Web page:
Verizon filed an application with the FCC to conduct tests of small cells running both 802.11 Wi-Fi technologies as well as LTE in the unlicensed 5 GHz band.
Verizon noted the effort is part of the carrier’s ongoing efforts to roll out LTE-U technology. The technology promises to allow Verizon to expand its services into unlicensed spectrum bands, thereby giving customers faster speeds and more network capacity than Verizon can provide solely with its licensed spectrum holdings.
“The purpose of the proposed testing is to evaluate the technical performance of pre-commercial LTE-U equipment, operating in downlink-only mode in the UNII-1 and UNII-3 portions of the 5 GHz band, in a highly controlled field environment in order to assist in the ultimate development of commercial products,” Verizon said in its Special Temporary Authority (STA) application with the FCC. “The testing will benefit the public interest by enabling the pre-commercial testing of new products outside of a lab environment but in a controlled and managed manner.”
According to a separate filing, Verizon will conduct the tests in Oklahoma City, Raleigh and Cary, North Carolina, and Irving, Texas.
Verizon said the tests will involve a total of 40 small cells, both indoor and outdoor. “The LTE small cell will simultaneously transmit a single 20 MHz signal in a 5 GHz band and an LTE in the PCS band or AWS band. Mobile devices will operate near the small cell sites with the transmitter parameters,” Verizon said. “LTE mobile devices support PCS/AWS FDD operation with an LTE uplink in the PCS/AWS bands but are receive only for LTE in the 5 GHz band. Mobile devices also support 802.11 modes in the requested 5 GHz band.”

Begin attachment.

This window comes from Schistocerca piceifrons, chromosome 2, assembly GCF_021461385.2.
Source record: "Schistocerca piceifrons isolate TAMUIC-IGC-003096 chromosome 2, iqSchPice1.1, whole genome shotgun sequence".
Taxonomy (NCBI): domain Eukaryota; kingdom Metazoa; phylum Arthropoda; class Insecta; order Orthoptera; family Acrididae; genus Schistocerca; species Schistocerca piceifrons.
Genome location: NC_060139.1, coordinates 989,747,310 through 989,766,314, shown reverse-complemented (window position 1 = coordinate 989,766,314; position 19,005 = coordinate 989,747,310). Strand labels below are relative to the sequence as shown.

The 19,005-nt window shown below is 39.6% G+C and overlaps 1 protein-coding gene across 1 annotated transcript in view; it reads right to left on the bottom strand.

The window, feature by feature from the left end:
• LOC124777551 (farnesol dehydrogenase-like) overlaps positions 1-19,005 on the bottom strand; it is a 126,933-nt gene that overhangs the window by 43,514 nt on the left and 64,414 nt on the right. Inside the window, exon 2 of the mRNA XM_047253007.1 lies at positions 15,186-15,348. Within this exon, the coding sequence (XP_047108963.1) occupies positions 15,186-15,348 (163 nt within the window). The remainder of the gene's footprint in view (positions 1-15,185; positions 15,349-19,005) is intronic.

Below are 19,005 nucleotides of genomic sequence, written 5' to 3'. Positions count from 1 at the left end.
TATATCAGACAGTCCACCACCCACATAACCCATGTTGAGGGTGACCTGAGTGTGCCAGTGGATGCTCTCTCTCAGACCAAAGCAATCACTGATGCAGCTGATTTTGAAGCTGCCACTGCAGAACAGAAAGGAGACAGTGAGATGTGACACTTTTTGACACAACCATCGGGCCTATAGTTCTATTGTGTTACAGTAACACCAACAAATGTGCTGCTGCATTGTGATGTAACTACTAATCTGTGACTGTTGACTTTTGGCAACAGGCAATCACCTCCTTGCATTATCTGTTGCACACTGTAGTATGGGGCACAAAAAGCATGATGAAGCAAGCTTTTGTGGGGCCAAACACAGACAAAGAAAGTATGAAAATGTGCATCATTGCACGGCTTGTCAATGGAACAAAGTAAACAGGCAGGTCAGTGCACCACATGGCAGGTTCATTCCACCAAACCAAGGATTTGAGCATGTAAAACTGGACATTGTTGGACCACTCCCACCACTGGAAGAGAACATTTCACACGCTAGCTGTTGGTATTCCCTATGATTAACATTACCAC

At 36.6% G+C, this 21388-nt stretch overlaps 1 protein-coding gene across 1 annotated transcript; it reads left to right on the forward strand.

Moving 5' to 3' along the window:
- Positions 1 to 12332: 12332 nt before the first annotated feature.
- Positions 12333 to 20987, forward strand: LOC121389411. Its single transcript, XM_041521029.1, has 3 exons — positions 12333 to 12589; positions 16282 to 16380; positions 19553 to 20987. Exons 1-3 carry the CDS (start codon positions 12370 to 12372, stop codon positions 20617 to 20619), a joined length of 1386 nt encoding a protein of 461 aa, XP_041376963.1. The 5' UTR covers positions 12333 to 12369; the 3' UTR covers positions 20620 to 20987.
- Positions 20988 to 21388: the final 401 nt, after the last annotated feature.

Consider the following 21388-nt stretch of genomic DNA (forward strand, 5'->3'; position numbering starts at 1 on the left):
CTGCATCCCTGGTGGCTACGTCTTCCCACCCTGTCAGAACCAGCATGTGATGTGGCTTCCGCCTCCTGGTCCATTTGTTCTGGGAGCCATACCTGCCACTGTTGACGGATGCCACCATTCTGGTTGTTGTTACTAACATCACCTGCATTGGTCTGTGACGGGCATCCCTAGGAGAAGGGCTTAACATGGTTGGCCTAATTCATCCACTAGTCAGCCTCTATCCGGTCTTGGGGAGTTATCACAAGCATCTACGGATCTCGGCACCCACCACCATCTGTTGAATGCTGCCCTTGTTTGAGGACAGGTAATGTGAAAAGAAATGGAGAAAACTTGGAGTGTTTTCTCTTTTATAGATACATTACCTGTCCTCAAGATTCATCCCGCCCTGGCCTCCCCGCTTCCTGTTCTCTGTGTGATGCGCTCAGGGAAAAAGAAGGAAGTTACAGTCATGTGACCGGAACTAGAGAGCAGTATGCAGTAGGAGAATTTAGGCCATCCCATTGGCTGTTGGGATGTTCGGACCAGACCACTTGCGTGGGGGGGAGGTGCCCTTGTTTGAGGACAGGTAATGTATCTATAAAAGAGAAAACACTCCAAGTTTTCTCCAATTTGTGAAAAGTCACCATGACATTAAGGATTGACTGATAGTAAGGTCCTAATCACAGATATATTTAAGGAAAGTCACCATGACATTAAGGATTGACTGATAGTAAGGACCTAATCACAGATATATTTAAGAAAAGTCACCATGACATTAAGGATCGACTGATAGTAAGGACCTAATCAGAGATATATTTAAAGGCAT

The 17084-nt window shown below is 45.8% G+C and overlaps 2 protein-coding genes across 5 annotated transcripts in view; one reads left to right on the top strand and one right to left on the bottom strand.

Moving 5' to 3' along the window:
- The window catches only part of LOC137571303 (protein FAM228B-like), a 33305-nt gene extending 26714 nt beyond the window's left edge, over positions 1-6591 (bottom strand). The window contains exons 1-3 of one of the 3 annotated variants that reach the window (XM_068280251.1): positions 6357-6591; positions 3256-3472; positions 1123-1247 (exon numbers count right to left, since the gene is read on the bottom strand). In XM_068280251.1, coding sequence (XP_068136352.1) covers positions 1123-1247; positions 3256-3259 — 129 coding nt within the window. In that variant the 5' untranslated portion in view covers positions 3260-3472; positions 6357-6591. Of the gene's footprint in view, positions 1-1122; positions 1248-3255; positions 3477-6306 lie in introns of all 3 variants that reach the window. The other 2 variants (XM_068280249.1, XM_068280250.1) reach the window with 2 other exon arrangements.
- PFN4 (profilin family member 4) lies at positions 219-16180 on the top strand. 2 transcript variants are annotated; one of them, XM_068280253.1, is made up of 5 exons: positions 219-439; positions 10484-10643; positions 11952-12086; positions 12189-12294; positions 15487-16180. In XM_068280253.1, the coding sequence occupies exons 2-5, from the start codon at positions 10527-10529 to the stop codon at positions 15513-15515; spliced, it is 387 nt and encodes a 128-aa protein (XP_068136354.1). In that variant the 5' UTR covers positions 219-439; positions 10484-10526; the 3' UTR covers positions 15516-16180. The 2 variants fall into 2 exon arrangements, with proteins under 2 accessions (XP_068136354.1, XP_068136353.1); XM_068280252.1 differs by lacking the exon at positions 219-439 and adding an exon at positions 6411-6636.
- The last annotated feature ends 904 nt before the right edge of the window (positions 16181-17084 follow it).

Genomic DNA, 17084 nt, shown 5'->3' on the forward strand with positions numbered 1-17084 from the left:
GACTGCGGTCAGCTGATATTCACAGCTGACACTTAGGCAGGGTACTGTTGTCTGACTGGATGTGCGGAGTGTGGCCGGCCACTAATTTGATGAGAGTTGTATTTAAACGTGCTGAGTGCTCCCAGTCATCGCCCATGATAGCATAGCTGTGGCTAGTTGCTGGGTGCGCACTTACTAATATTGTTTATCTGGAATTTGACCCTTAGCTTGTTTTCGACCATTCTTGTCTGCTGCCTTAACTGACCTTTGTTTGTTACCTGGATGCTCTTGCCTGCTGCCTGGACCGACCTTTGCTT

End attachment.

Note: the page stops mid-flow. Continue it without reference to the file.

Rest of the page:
However, Verizon said its LTE-U tests are separate from the coexistence test plan recently released by the Wi-Fi Alliance. “In addition to the product development testing described above, Verizon and our partner companies intend to conduct separate and independent LTE-U/Wi-Fi coexistence testing in a real-world environment at a Verizon facility using a coexistence test plan being developed by the Wi-Fi Alliance,” Verizon said. “This test plan is a product of extensive technical collaboration between the Wi-Fi Alliance, and Verizon’s partner companies and would be modified as appropriate based on the specific environment to be used for the testing. This Wi-Fi Alliance test plan will initially be used for joint coexistence testing to take place within a Wi-Fi Alliance certified lab.”
Verizon’s comments are notable because the Wi-Fi Alliance’s coexistence test plan has generated a significant amount of conflict between cellular companies like Verizon and Wi-Fi proponents like Google.
The Wi-Fi Alliance’s coexistence test plan, created at the urging of the FCC, is designed to show whether LTE-U technologies would interfere with existing users of unlicensed frequencies like Wi-Fi users. Representatives from Verizon and T-Mobile have said they will use the coexistence test plan hammered out through the Wi-Fi Alliance before they deploy any LTE-U equipment.